Best later-round pick: Henrik Lundqvist (2000) -- Lundqvist was a complete unknown when he came to camp in 2005 -- at most, the seventh-rounder from five years earlier was expected to play at AHL Hartford. Instead, he made the team, took the No. 1 job, and has been one of the NHL's top goaltenders ever since. Lundqvist is the first goaltender in NHL history to begin his career with six consecutive 30-win seasons.
Honorable mention: Sergei Nemchinov (1990), Todd Marchant (1993)

Biggest disappointment: Hugh Jessiman (2003) -- The class of 2003 is one of the great NHL drafts of all time, but not because of Jessiman -- until he got into a couple of games with Florida this past season, he had been the only first-rounder from that year who had yet to play in the NHL. Jessiman, picked No. 12, appeared to have all the tools for success but never made it, and was ultimately dealt to Nashville. The Panthers are his fourth NHL organization.
Honorable mention: Michael Stewart (1990), Pavel Brendl (1999)


Best first-round pick: Brian Propp (1979) -- Propp was among the NHL's most consistent scorers for a decade with the Flyers, never finishing with less than 26 goals and scoring 40 or more four times. He also was defensively responsible, finishing plus-311 with Philadelphia while helping the Flyers make three trips to the Stanley Cup Final. He ended his career with 425 goals and 1,004 points in 1,016 games.
Honorable mention: Bill Barber (1972), Peter Forsberg (1991), Jeff Carter and Mike Richards (2003)

Bobby Clarke

Bobby Clarke (Click image to enlarge)

Best pick, rounds 2-4: Bobby Clarke (1969) -- Teams shied away from Clarke, a feisty center from the Flin Flon Bombers, because he was a diabetic. The Flyers took him in the second round of the third draft in team history and got a future Hall of Famer whose offensive skills and will to win were the backbone of the only two Cup-winning teams in franchise history.
Honorable mention: Scott Mellanby (1984), Mikael Renberg (1990)

Best later-round pick: Ron Hextall (1982) -- The Flyers had no idea when they picked Hextall in the sixth round that they were getting one of the best goalies in team history. The son of former NHL forward Dennis Hextall, he won the Vezina Trophy as best goaltender and the Conn Smythe Trophy as playoff MVP as a rookie in 1986-87. He finished his career with 296 victories in 13 NHL seasons -- 240 of them in 11 seasons with Philadelphia. He also was one of the best stickhandlers among goaltenders and became the first goalie in NHL history to shoot and score a goal.
Honorable mention: Rick Tocchet (1983), Dmitry Yushkevich (1991)

Biggest disappointment: Ryan Sittler (1992) -- The Flyers took the son of Hall of Famer Darryl Sittler with the seventh pick, waited while he played two seasons at the University of Michigan, then saw him turn into one of the great disappointments of all time. Sittler never played an NHL game and was out of pro hockey by age 25.
Honorable mention: Steve Smith (1981), Maxime Ouellet (1999)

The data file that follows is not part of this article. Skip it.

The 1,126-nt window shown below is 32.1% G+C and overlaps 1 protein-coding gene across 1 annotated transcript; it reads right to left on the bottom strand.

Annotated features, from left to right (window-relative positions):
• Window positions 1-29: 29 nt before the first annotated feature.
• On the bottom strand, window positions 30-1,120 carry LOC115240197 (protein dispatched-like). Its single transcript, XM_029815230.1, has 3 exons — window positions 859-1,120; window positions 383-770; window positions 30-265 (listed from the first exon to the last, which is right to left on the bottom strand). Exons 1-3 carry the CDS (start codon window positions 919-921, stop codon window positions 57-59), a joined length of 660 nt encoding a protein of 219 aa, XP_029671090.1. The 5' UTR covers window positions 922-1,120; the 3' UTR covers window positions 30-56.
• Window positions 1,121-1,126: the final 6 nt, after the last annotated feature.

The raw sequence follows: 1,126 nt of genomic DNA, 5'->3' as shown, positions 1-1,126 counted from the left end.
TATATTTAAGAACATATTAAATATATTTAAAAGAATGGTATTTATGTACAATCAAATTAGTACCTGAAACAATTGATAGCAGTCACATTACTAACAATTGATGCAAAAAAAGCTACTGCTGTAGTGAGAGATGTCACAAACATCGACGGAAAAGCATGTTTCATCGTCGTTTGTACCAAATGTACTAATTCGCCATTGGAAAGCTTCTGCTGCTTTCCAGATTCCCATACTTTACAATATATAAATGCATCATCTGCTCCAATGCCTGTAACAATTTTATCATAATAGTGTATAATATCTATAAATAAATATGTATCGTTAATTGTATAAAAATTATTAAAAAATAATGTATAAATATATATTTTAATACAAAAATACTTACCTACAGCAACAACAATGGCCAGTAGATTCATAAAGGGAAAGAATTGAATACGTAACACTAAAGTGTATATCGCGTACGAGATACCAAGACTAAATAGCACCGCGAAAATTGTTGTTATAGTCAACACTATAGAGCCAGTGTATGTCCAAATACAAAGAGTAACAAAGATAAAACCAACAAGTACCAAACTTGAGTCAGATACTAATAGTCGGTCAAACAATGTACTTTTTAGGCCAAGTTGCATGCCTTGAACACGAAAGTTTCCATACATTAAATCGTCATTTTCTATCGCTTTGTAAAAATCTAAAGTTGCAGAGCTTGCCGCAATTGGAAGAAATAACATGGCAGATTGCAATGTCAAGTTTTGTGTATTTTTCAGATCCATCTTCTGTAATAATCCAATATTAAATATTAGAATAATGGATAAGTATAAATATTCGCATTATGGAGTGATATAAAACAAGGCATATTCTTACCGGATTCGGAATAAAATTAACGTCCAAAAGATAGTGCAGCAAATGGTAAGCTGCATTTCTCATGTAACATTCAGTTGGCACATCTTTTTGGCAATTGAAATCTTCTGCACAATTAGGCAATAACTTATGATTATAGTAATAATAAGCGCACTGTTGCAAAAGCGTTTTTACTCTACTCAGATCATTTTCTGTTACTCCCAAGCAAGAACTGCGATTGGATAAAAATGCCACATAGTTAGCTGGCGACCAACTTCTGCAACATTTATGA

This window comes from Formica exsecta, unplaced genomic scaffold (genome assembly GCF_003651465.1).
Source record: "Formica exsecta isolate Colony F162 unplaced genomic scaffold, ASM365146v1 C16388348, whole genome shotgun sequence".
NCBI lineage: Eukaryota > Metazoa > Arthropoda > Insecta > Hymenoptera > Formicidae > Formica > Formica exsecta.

Best first-round pick: Mario Lemieux (1984) -- Had Lemieux's health been better, it would have been interesting to see if he would have been able to surpass Wayne Gretzky's offensive records. As it was, Super Mario saved the franchise and led Pittsburgh to its first two Stanley Cups, in 1991 and '92. Despite injuries and illnesses, he still scored 690 goals and 1,723 points in just 915 games. It's hard to conceive of a player who had more physical talent.
Honorable mention: Jaromir Jagr (1990), Evgeni Malkin (2004), Sidney Crosby (2005)

Best pick, rounds 2-4: Mark Recchi (1988) -- Recchi's size (5-foot-10) probably kept him from being picked higher than the fourth round, despite a 61-goal, 154-point season with Kamloops in his final season as a junior. He had 50 goals in his first minor-league season, scored 30 as a rookie with the Penguins in 1989-90 didn't stop scoring until announcing his retirement last week, minutes after helping Boston end a 39-year Cup drought. He finished his career with 577 goals, 1,533 points -- and three Stanley Cup rings.
Honorable mention: Mark Johnson (1977), Ryan Malone (1999)

Best later-round pick: Patrick Lalime (1993) -- Lalime, a sixth-rounder, made a splash as a rookie in 1996-97, setting an NHL record by going 14-0-2 in his first 16 decisions. He finished 21-12-2 with a 2.95 GAA and three shutouts while making the All-Rookie team. But after a contract dispute, he spent two seasons in the minors before returning to the NHL with Ottawa in 1999. He had 36- and 39-win with the Senators and has 200 wins in 444 regular-season games.
Honorable mention: Shawn McEachern (1987), Maxime Talbot (2002)

Biggest disappointment: Robert Dome (1997) -- Dome was a highly regarded Slovak teenager who came to North America and spent two seasons playing in the International Hockey League (then a top-level minor league with some NHL affiliations). The Penguins took him with the No. 7 pick in the opening round, but he never panned out, scoring just 7 goals and 14 points in parts of two seasons with Pittsburgh. He left North America in 2003-04 and spent the rest of his career playing in Europe.
Honorable mention: Craig Hillier (1996), Milan Kraft (1998)

Author: John Kreiser | Columnist